What stopped me? Once the points are moved to my Turkish account, while I could book my son a ticket to Hawaii or anywhere, however I would also need to fly with him at the same time. Scratch that idea. With this particular trip, I don’t have plans to travel with him. Or should I? Hmmmmm…..

British Airways

Why British Airways? Again, we’ve done this many times. Go back to the AwardHacker bullet point. Remember the 26,000 points? We could transfer points from Chase or American Express to British Airways, and if we find availability, the flights would cost us 26,000 points + $11.20 in fees. Currently, in April 2022, there’s a 40% transfer bonus from American Express. Meaning, we could book his ticket to Hawaii for less. We could transfer 19,000 American Express Membership Rewards, earn 40% bonus, that gets him to the required 26,000 British Airways Avios points. All he needed were 26,000 points to book his Hawaii ticket. I was about to do that….then I checked some more.

Southwest Airlines

The thought did cross my mind that maybe I should go with my son to Hawaii again, and I’ll make him my companion with my Southwest Companion Pass. I pay with points and he only pays the $11 fee. But, should I though? LOL. Watch me!

Ok, so I checked Southwest Airlines on a Monday, and for the dates in question, the rates were between $250-$640 for a round trip ticket to Hawaii. I checked using points, and they were going to cost around 22,000 points round trip. So going back to the 26,000 points that awardhacker mentioned, in my mind, anything under 26K is a great deal…and 22K happens to be under 26K.

Did I go for it?

No. Why? I was tossing between using points with Chase transferred to Southwest at 22,000 or do I go with transferring 19,000 points from American Express to British Airways and get a 40% bonus? Well, I left it at that and didn’t do anything.

Keep checking and just maybe….

The next day, I checked Southwest again. Well, lo and behold. Southwest dropped the rates by another 30% off. One way from LA to Honolulu was 11,119 points, and it dropped to 7,783. So for a roundtrip, instead of using over 22,000 points, we were able to get it at 15,566 points roundtrip + $11.20 in fees. I found him the flights that he wanted, the one that will work with his schedule. Daddy also had the points in his Southwest Airlines account and so there was no need for me to transfer points from Chase to Southwest, and if ever needed, the transfer would’ve been instant.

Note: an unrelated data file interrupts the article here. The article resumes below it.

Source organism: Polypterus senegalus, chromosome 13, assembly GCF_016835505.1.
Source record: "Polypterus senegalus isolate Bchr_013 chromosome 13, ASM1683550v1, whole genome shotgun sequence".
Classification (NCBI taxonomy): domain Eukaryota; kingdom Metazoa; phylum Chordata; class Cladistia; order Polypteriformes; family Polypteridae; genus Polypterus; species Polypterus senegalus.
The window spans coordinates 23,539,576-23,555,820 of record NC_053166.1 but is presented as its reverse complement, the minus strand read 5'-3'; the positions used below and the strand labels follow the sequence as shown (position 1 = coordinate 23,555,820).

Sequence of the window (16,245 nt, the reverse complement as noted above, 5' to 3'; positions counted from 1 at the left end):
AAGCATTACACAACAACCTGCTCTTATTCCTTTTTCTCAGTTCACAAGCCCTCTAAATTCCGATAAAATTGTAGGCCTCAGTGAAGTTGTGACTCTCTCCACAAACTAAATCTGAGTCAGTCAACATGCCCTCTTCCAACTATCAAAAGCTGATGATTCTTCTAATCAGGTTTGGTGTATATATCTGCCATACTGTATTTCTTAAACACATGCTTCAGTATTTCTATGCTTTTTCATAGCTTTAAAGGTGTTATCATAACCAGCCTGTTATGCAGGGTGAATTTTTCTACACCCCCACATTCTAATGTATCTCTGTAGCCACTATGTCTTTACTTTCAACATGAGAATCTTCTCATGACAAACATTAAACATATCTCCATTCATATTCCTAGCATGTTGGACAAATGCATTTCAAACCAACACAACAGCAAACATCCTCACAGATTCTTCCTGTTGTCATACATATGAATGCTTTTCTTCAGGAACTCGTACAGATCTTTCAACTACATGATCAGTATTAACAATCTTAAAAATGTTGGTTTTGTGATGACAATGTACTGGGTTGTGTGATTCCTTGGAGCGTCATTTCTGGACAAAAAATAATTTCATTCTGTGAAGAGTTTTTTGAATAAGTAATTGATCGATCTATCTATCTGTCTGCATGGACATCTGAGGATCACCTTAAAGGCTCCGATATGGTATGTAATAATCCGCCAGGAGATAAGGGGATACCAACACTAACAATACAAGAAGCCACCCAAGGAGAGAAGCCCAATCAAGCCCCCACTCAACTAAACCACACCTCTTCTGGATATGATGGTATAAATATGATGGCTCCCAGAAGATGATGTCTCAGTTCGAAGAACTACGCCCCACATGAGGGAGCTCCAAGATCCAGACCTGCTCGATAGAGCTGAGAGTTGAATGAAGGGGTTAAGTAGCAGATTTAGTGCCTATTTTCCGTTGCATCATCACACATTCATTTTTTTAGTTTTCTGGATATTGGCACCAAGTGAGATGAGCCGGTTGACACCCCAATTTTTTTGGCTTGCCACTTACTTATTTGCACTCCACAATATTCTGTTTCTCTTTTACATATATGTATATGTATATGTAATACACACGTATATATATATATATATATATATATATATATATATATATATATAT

My process at-a-glance

So my research included the following

  • Google Flights – around $400 round trip
  • Chase Portal – similar amount $403 or 26,588 points
  • Awardhacker – use as little as 26,000 points with British Airways
  • Turkish Airlines – use 7.5K each way or 15K round trip – but (a) no availability, and (b) I’d have to travel with him
  • British Airways – take advantage of American Express 40% transfer bonus to British Airways = 19,000 points to get to the required 26,000 points (not bad), and there was availability
  • Southwest Airlines– on Monday, the # of points needed were over 22K, The following day, the rates dropped by 30% = 15,566! That’s what we booked.

I told him I booked his ticket to Hawaii. He was expecting that we used 22,000 points with Southwest. He asked me, “I thought it was 22K, how did you pay 15K points?” I said,  I’m Daddy Travels.